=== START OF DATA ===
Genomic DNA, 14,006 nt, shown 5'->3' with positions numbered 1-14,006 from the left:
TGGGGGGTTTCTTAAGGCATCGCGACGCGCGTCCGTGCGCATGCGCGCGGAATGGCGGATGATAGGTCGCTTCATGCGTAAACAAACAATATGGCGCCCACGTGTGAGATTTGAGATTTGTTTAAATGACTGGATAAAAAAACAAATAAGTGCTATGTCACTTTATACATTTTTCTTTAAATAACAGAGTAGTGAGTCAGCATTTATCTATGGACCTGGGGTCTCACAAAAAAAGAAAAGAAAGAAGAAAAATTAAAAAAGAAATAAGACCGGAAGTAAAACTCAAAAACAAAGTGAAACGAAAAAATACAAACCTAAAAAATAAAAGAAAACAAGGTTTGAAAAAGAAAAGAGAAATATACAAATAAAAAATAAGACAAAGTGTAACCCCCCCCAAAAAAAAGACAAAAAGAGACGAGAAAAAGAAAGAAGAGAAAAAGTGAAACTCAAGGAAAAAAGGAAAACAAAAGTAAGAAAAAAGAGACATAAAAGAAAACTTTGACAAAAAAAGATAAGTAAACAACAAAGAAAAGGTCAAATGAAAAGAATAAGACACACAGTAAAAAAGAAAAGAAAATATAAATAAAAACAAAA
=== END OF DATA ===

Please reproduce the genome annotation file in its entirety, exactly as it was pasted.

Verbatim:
Genomic DNA, 14,006 nt, shown 5'->3' with positions numbered 1-14,006 from the left:
TGGGGGGTTTCTTAAGGCATCGCGACGCGCGTCCGTGCGCATGCGCGCGGAATGGCGGATGATAGGTCGCTTCATGCGTAAACAAACAATATGGCGCCCACGTGTGAGATTTGAGATTTGTTTAAATGACTGGATAAAAAAACAAATAAGTGCTATGTCACTTTATACATTTTTCTTTAAATAACAGAGTAGTGAGTCAGCATTTATCTATGGACCTGGGGTCTCACAAAAAAAGAAAAGAAAGAAGAAAAATTAAAAAAGAAATAAGACCGGAAGTAAAACTCAAAAACAAAGTGAAACGAAAAAATACAAACCTAAAAAATAAAAGAAAACAAGGTTTGAAAAAGAAAAGAGAAATATACAAATAAAAAATAAGACAAAGTGTAACCCCCCCCAAAAAAAAGACAAAAAGAGACGAGAAAAAGAAAGAAGAGAAAAAGTGAAACTCAAGGAAAAAAGGAAAACAAAAGTAAGAAAAAAGAGACATAAAAGAAAACTTTGACAAAAAAAGATAAGTAAACAACAAAGAAAAGGTCAAATGAAAAGAATAAGACACACAGTAAAAAAGAAAAGAAAATATAAATAAAAACAAAA